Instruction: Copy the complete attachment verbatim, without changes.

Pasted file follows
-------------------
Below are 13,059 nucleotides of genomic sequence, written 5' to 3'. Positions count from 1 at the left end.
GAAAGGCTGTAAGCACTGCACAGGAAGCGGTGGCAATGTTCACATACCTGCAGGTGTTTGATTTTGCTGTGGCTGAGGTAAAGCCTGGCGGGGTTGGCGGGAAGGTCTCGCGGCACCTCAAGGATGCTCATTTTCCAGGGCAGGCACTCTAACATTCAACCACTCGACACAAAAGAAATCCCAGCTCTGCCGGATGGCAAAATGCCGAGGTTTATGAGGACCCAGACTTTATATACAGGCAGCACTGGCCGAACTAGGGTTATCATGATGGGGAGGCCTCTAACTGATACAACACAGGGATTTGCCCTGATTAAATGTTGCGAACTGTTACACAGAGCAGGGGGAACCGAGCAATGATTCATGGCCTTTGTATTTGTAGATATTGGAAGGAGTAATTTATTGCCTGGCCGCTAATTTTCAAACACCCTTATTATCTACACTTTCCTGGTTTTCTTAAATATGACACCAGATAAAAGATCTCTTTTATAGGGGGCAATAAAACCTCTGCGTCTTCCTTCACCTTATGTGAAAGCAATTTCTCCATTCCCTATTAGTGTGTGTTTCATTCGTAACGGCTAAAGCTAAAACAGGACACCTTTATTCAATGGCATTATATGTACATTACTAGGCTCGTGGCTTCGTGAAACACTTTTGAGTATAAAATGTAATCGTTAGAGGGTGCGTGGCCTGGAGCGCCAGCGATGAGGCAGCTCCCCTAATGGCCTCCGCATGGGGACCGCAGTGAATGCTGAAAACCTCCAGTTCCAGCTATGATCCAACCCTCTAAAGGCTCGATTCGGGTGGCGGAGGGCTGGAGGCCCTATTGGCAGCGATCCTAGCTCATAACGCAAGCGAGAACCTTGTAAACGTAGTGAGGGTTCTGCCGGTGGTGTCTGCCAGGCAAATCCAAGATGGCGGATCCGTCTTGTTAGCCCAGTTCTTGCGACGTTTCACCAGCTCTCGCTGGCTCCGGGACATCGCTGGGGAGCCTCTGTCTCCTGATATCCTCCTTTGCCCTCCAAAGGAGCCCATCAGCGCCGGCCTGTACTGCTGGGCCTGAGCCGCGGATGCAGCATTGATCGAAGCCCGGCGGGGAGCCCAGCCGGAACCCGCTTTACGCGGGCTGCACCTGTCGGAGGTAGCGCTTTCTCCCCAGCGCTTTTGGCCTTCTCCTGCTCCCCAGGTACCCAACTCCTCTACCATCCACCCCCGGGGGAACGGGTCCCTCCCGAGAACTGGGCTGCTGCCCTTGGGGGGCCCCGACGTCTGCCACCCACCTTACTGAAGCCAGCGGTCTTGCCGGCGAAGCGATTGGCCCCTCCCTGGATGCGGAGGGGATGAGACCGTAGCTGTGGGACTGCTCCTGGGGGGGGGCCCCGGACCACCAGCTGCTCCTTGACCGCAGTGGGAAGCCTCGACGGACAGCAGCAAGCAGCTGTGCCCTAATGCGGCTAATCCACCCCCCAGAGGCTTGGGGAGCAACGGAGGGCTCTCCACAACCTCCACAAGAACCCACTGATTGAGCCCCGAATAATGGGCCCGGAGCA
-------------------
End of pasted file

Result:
Below are 13,059 nucleotides of genomic sequence, written 5' to 3'. Positions count from 1 at the left end.
GAAAGGCTGTAAGCACTGCACAGGAAGCGGTGGCAATGTTCACATACCTGCAGGTGTTTGATTTTGCTGTGGCTGAGGTAAAGCCTGGCGGGGTTGGCGGGAAGGTCTCGCGGCACCTCAAGGATGCTCATTTTCCAGGGCAGGCACTCTAACATTCAACCACTCGACACAAAAGAAATCCCAGCTCTGCCGGATGGCAAAATGCCGAGGTTTATGAGGACCCAGACTTTATATACAGGCAGCACTGGCCGAACTAGGGTTATCATGATGGGGAGGCCTCTAACTGATACAACACAGGGATTTGCCCTGATTAAATGTTGCGAACTGTTACACAGAGCAGGGGGAACCGAGCAATGATTCATGGCCTTTGTATTTGTAGATATTGGAAGGAGTAATTTATTGCCTGGCCGCTAATTTTCAAACACCCTTATTATCTACACTTTCCTGGTTTTCTTAAATATGACACCAGATAAAAGATCTCTTTTATAGGGGGCAATAAAACCTCTGCGTCTTCCTTCACCTTATGTGAAAGCAATTTCTCCATTCCCTATTAGTGTGTGTTTCATTCGTAACGGCTAAAGCTAAAACAGGACACCTTTATTCAATGGCATTATATGTACATTACTAGGCTCGTGGCTTCGTGAAACACTTTTGAGTATAAAATGTAATCGTTAGAGGGTGCGTGGCCTGGAGCGCCAGCGATGAGGCAGCTCCCCTAATGGCCTCCGCATGGGGACCGCAGTGAATGCTGAAAACCTCCAGTTCCAGCTATGATCCAACCCTCTAAAGGCTCGATTCGGGTGGCGGAGGGCTGGAGGCCCTATTGGCAGCGATCCTAGCTCATAACGCAAGCGAGAACCTTGTAAACGTAGTGAGGGTTCTGCCGGTGGTGTCTGCCAGGCAAATCCAAGATGGCGGATCCGTCTTGTTAGCCCAGTTCTTGCGACGTTTCACCAGCTCTCGCTGGCTCCGGGACATCGCTGGGGAGCCTCTGTCTCCTGATATCCTCCTTTGCCCTCCAAAGGAGCCCATCAGCGCCGGCCTGTACTGCTGGGCCTGAGCCGCGGATGCAGCATTGATCGAAGCCCGGCGGGGAGCCCAGCCGGAACCCGCTTTACGCGGGCTGCACCTGTCGGAGGTAGCGCTTTCTCCCCAGCGCTTTTGGCCTTCTCCTGCTCCCCAGGTACCCAACTCCTCTACCATCCACCCCCGGGGGAACGGGTCCCTCCCGAGAACTGGGCTGCTGCCCTTGGGGGGCCCCGACGTCTGCCACCCACCTTACTGAAGCCAGCGGTCTTGCCGGCGAAGCGATTGGCCCCTCCCTGGATGCGGAGGGGATGAGACCGTAGCTGTGGGACTGCTCCTGGGGGGGGGCCCCGGACCACCAGCTGCTCCTTGACCGCAGTGGGAAGCCTCGACGGACAGCAGCAAGCAGCTGTGCCCTAATGCGGCTAATCCACCCCCCAGAGGCTTGGGGAGCAACGGAGGGCTCTCCACAACCTCCACAAGAACCCACTGATTGAGCCCCGAATAATGGGCCCGGAGCA